That's why she was quite surprised when, days later, she opened her mailbox to find a solicitation from a company whose web site she'd visited.
Somehow, that company had been able to connect her "anonymous" web searches to her name and home address-a connection that more Internet advertisers hope to make to millions of web users, CBS News Correspondent Sharyl Attkisson reports.
"I never gave my address or phone number to anyone on the Internet and I received the letter stating that they would be more than happy to help me with my home improvement loan," Blackburn said. "It really shocked me. I didn't know how they got all my home information and my name. So now I see that you can be tracked very easily."
Blackburn is one of a growing number of Americans who are coming to grips with the lack of privacy on the Internet.
James Green and David Moore work for 24/7 Media, a company that sells ads on the Internet. They admit that when a person "hits" one of their ads, they are looking for personal information: the person's age, where they work, how much they make, even their Social Security number.
"Our philosophy is that if you are enjoying the content on my web site, then you have to give me enough information so that I can sell your profile to an advertiser," said Moore.
24/7 Media says it gathers and sells data only with customer consent. But with other companies, serious privacy violations may be just a few clicks away.
"You can do some wild and crazy things on the Internet," said Green. "First of all, you can launch applications without the person knowing that they're run on your computer."
Moore explains that when an application is launched, the advertiser could look at anything that is on that person's computer and retrieve information from it.
That could be a bank statement, or private files-anything.
"It's difficult to do that because everyone stores things in different ways," said Moore. "But absolutely! Anything!"
Green stressed that 24/7 Media does not engage in that kind of conduct.
But while no company admits to actually doing the kind of cyber-snooping that Moore and Green described, most web sites are silently collecting basic data using something called a "cookie." Simply put, cookies are random numbers assigned to your computer when you visit a web site. They track what you do, what you buy, and where you go on the Internet.
Privacy advocates say it can all get very personal.
David Sobel of the Electronic Privacy Information Center, for example, did a search using the word "impotence" and, within secons, a special ad targeted for the impotent appeared on his screen.
Sobel claims, "It's an indication of the fact that a profile has already been created."
And there's nothing to stop sensitive Internet searches from eventually being matched up with real names by insurance companies or employers.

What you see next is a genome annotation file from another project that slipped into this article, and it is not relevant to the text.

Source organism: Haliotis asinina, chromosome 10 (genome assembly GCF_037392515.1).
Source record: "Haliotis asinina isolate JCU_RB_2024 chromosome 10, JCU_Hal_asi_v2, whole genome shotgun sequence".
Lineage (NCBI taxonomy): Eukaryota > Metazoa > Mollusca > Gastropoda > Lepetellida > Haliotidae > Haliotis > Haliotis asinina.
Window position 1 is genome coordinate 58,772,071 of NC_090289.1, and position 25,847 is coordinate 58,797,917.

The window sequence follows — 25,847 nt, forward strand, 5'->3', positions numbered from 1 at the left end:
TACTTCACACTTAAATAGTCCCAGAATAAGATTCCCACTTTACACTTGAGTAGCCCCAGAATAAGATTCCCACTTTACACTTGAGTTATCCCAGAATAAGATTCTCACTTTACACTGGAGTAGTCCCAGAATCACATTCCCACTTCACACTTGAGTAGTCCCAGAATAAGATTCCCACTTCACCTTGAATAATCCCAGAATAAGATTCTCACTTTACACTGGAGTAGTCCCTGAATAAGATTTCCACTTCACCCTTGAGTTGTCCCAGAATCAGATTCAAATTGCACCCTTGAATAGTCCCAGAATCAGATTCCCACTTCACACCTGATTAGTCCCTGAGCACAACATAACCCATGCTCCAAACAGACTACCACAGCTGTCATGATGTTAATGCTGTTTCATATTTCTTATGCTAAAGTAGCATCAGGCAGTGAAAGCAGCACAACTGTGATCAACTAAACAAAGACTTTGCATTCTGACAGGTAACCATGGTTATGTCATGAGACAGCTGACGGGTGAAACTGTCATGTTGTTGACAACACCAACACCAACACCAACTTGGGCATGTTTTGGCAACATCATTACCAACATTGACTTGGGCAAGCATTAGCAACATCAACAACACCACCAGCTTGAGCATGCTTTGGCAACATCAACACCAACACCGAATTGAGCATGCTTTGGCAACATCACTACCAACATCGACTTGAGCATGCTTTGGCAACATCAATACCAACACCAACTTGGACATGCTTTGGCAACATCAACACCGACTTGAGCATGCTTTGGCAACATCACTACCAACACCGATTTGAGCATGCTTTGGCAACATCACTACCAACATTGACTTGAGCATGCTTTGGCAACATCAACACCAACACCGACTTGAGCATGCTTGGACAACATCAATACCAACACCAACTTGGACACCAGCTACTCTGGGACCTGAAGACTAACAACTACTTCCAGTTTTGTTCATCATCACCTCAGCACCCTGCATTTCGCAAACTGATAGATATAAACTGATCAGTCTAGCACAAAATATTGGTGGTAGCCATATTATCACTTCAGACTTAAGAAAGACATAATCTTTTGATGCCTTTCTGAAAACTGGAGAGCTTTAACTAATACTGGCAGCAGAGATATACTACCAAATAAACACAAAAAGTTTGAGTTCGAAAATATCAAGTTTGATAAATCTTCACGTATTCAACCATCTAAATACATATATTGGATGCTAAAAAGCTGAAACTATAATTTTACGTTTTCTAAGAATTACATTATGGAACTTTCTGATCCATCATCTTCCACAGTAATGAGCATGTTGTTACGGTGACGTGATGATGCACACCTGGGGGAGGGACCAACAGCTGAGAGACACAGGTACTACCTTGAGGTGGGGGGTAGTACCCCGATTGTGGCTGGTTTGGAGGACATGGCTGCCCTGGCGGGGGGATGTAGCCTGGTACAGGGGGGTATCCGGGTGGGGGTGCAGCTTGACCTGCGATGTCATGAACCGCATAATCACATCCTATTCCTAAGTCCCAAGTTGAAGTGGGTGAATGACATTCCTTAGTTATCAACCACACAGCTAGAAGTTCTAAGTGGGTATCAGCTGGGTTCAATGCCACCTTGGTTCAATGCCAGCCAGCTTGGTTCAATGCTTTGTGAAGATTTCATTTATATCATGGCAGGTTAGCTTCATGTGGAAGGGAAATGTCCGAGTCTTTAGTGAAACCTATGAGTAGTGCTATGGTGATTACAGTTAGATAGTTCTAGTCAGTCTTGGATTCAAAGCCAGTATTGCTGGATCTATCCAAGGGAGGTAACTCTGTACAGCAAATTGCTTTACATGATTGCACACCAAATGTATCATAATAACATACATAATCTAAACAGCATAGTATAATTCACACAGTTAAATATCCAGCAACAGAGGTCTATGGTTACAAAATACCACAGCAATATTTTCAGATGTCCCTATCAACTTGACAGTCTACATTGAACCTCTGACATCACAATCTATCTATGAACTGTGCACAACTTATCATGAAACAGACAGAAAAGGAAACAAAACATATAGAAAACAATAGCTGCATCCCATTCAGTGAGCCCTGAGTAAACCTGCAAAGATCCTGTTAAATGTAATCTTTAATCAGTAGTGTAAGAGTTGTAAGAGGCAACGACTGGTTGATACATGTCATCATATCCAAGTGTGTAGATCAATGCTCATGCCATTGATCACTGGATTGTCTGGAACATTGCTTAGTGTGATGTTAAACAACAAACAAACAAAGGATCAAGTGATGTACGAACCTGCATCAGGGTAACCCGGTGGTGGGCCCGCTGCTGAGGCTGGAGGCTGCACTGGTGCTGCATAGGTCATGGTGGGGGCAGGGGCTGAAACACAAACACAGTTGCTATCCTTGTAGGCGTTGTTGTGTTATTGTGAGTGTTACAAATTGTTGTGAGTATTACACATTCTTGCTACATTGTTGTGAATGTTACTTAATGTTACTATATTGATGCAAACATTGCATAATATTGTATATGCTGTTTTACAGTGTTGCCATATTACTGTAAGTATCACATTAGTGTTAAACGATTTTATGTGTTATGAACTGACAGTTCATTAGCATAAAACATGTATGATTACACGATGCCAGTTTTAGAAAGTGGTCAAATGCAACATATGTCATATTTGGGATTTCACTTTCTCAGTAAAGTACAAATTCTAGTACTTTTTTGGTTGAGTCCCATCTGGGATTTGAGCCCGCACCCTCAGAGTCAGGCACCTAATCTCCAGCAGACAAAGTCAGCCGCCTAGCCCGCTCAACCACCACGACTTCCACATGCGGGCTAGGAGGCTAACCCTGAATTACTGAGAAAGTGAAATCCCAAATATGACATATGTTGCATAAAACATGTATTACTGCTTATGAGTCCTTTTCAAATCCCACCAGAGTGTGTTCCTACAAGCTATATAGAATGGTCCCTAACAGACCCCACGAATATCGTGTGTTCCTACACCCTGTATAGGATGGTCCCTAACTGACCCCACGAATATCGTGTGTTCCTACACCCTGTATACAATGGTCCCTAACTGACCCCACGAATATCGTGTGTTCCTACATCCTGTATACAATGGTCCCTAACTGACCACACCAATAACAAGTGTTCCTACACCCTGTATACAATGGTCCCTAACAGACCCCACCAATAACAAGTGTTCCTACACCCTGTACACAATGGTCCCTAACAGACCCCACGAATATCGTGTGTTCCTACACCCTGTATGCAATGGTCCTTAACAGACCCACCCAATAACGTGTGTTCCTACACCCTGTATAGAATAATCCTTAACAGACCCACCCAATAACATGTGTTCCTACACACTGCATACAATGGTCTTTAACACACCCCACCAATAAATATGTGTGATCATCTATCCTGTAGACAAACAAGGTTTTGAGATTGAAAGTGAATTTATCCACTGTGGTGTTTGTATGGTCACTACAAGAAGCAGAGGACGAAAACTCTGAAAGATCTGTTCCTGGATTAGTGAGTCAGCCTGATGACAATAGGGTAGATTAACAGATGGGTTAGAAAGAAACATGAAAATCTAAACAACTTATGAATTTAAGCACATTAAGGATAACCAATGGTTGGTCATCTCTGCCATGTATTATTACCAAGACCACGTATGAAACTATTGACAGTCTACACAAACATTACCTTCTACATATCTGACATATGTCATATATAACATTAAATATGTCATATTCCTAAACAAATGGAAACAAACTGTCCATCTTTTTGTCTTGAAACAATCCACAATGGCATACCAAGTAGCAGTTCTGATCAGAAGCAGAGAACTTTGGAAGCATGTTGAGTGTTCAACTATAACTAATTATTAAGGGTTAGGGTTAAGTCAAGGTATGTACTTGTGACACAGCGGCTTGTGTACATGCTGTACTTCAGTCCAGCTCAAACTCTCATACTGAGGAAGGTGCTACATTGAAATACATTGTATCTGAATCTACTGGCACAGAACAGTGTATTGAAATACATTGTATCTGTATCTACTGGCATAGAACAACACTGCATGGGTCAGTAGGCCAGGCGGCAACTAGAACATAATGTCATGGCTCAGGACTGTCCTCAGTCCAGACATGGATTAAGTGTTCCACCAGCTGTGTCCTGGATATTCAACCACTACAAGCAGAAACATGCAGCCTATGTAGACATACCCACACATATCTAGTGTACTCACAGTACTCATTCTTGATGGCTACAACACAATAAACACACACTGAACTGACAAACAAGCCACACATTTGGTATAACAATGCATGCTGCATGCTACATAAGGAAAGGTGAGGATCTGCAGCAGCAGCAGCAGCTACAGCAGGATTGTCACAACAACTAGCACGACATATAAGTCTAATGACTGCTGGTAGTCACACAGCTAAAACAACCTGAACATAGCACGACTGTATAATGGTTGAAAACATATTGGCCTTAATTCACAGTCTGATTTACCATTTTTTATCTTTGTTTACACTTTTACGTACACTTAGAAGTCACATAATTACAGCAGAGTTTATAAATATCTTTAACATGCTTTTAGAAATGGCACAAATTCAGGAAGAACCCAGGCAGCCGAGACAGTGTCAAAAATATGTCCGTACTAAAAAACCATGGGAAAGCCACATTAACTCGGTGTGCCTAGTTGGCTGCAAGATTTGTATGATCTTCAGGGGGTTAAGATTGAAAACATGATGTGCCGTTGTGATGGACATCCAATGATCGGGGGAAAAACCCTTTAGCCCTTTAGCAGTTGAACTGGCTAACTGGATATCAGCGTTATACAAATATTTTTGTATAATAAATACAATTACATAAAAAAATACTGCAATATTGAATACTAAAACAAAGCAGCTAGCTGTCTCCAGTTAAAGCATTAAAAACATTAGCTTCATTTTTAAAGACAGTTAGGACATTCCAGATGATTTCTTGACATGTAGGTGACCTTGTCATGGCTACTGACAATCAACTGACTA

"Let's say the research has to do with sexually transmitted diseases," said Sobel. "I can see where there would be many employers who would see that information associated with a job applicant and make a decision they're not going to hire that individual."
An Internet ad agency in New York City called DoubleClick, wanting to go the farthest yet in getting personal with Internet users, recently announced plans to connect people's web surfing habits with their private personal information-available through non-Internet sources like credit reports-without the consumer's knowledge or consent.
That plan was stopped cold when Sobel's group lodged a complaint against DoubleClick with the Federal Trade Commission, and the FTC began an investigation.
DoubleClick, which has a business relationship with CBSNews.com, says its mistake was going ahead with the plan "in the absence of industry guidelines." Now, the company is working with others in the industry to develop such guidelines in an attempt to avert federal regulation.
Meantime, there is a way people can slow the erosion of their privacy: by periodically erasing their cookies.
First, search your hard drive for "cookie" to find your cookie file. When you get there, it will be a list of random numbers attached to some web site addresses you may recognize. These are the sites that have attached cookies to your computer.
All you have to do is click "delete," and watch the cookies crumble.
Tracy Blackburn still uses the Internet. Only now, she knows how little stands between her privacy and someone who wants to invade it.
"I feel that now anybody who is on the Internet, you take that risk," Blackburn said. "Technology has advanced so quickly, that many people haven't even thought of how their privacy may be breached. Just be prepared that it could happen to you."